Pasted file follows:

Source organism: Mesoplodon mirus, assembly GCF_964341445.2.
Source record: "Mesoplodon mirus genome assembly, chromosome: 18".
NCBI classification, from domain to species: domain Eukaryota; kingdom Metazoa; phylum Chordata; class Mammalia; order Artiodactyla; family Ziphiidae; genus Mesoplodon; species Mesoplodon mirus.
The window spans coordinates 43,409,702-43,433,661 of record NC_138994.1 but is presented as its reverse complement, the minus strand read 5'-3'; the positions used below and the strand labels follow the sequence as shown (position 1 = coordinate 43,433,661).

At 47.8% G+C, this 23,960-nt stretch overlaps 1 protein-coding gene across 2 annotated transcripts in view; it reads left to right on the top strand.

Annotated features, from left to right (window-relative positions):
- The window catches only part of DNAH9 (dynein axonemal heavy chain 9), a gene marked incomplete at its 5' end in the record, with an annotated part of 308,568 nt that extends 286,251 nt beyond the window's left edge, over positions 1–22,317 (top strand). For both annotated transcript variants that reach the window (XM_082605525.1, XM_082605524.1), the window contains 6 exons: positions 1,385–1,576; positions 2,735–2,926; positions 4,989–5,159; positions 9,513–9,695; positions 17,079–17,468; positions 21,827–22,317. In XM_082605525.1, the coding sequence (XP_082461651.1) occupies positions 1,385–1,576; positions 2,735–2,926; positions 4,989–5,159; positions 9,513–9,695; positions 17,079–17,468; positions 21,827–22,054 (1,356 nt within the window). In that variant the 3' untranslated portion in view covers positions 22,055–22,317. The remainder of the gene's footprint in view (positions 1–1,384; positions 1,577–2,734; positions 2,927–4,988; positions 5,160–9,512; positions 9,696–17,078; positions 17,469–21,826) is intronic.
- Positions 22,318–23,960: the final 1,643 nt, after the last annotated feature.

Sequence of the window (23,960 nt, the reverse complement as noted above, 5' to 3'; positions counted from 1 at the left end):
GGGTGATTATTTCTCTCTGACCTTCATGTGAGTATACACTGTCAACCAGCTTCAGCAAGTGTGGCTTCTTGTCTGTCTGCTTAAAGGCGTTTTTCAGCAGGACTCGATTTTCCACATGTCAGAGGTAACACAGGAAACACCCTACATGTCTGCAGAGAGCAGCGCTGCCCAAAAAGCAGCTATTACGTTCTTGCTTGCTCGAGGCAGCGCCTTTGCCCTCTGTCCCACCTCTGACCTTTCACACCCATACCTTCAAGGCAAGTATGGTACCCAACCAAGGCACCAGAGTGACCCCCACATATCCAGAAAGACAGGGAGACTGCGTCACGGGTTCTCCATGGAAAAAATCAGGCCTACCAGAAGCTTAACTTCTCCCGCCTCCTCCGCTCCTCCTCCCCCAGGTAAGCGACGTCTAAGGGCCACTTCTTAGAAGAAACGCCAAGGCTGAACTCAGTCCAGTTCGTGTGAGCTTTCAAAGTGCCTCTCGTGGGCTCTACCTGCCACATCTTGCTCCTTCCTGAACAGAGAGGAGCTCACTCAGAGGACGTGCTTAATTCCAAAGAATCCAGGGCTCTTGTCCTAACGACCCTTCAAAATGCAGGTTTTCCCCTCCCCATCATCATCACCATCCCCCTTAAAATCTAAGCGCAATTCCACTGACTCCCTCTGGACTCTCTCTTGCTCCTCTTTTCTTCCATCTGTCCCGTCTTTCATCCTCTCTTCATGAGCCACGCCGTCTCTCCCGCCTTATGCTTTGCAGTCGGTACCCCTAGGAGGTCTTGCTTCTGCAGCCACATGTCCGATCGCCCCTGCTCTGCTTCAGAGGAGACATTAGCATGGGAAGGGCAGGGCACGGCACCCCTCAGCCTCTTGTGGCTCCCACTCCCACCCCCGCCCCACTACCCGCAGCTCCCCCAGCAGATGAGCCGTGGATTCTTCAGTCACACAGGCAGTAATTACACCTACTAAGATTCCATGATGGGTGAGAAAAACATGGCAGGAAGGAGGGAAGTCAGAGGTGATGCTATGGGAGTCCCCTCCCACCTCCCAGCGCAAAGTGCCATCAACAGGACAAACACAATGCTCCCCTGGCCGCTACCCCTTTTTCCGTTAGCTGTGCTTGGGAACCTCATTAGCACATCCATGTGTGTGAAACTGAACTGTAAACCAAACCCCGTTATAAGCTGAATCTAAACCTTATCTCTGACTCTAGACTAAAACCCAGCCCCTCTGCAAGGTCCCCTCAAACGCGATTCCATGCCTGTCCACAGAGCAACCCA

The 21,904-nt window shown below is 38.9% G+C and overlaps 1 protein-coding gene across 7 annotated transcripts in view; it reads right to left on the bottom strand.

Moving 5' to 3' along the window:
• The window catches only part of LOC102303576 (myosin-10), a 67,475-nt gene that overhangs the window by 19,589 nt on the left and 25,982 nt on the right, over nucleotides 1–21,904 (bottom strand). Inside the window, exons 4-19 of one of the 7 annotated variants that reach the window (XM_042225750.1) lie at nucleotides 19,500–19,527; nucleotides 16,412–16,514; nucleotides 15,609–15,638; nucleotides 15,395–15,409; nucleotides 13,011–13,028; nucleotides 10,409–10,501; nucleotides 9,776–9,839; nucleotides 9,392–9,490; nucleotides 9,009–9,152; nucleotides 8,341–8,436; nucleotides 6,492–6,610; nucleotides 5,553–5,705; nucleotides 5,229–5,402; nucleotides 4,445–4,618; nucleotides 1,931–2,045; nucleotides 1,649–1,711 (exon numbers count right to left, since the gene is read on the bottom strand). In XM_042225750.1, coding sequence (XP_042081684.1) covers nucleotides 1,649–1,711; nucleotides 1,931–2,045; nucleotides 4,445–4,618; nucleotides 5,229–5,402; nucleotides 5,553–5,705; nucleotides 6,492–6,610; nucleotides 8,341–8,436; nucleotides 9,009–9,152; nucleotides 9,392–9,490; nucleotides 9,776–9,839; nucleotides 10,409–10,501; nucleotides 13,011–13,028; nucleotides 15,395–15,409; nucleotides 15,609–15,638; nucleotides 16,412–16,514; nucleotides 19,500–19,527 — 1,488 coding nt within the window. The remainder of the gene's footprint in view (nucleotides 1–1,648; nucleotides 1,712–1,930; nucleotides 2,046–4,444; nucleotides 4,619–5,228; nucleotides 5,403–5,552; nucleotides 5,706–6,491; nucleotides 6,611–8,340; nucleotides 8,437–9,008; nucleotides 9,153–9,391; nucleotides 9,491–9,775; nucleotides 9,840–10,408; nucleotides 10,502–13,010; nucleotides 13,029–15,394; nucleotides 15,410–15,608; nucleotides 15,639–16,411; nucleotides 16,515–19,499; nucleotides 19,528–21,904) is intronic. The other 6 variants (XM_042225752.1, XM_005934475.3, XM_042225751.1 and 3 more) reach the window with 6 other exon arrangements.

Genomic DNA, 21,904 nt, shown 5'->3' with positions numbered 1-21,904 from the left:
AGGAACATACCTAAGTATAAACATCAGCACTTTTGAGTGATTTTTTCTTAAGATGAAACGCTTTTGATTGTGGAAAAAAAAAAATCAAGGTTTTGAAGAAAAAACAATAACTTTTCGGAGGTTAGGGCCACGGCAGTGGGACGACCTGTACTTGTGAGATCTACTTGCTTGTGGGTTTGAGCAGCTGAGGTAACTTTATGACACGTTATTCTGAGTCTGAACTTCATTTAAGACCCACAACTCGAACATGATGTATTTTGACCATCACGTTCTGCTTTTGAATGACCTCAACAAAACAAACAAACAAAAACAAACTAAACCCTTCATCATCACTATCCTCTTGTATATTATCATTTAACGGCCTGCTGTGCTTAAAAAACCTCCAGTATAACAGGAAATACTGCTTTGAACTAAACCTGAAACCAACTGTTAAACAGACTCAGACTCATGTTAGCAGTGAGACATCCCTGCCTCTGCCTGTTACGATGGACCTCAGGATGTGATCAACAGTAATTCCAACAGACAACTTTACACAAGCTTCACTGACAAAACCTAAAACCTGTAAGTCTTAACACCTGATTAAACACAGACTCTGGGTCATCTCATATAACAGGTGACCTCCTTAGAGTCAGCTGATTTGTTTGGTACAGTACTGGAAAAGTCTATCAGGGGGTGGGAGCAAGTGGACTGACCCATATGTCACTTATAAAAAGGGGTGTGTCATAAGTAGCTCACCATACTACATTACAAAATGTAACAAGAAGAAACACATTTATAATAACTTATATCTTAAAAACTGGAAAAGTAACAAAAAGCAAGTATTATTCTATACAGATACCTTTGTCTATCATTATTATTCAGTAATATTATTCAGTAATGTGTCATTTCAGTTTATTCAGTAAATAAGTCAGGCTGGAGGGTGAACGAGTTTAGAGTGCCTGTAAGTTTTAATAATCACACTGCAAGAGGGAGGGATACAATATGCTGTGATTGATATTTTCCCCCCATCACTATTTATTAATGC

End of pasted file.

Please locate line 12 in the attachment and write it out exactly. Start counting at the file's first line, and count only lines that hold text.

Moving 5' to 3' along the window: